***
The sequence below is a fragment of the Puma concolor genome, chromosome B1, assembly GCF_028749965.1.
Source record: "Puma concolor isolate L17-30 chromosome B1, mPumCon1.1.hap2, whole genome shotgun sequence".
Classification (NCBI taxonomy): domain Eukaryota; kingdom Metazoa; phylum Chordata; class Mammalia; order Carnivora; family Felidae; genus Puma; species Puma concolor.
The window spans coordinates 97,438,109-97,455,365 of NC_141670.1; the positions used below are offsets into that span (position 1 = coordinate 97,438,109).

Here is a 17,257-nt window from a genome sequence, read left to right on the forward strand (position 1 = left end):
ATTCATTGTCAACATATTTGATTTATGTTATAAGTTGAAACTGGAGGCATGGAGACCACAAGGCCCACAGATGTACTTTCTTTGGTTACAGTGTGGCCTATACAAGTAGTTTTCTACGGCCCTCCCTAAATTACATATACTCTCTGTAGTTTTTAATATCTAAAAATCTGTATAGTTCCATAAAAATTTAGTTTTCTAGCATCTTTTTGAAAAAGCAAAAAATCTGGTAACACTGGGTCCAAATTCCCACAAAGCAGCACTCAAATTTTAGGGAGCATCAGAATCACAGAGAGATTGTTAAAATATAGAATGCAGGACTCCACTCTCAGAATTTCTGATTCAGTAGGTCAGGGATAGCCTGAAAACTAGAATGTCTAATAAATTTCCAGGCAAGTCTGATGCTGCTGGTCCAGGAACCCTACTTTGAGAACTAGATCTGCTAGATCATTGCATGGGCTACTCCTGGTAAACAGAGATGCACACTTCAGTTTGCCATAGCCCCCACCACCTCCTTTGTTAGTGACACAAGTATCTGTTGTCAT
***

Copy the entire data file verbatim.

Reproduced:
The sequence below is a fragment of the Puma concolor genome, chromosome B1, assembly GCF_028749965.1.
Source record: "Puma concolor isolate L17-30 chromosome B1, mPumCon1.1.hap2, whole genome shotgun sequence".
Classification (NCBI taxonomy): domain Eukaryota; kingdom Metazoa; phylum Chordata; class Mammalia; order Carnivora; family Felidae; genus Puma; species Puma concolor.
The window spans coordinates 97,438,109-97,455,365 of NC_141670.1; the positions used below are offsets into that span (position 1 = coordinate 97,438,109).

Here is a 17,257-nt window from a genome sequence, read left to right on the forward strand (position 1 = left end):
ATTCATTGTCAACATATTTGATTTATGTTATAAGTTGAAACTGGAGGCATGGAGACCACAAGGCCCACAGATGTACTTTCTTTGGTTACAGTGTGGCCTATACAAGTAGTTTTCTACGGCCCTCCCTAAATTACATATACTCTCTGTAGTTTTTAATATCTAAAAATCTGTATAGTTCCATAAAAATTTAGTTTTCTAGCATCTTTTTGAAAAAGCAAAAAATCTGGTAACACTGGGTCCAAATTCCCACAAAGCAGCACTCAAATTTTAGGGAGCATCAGAATCACAGAGAGATTGTTAAAATATAGAATGCAGGACTCCACTCTCAGAATTTCTGATTCAGTAGGTCAGGGATAGCCTGAAAACTAGAATGTCTAATAAATTTCCAGGCAAGTCTGATGCTGCTGGTCCAGGAACCCTACTTTGAGAACTAGATCTGCTAGATCATTGCATGGGCTACTCCTGGTAAACAGAGATGCACACTTCAGTTTGCCATAGCCCCCACCACCTCCTTTGTTAGTGACACAAGTATCTGTTGTCAT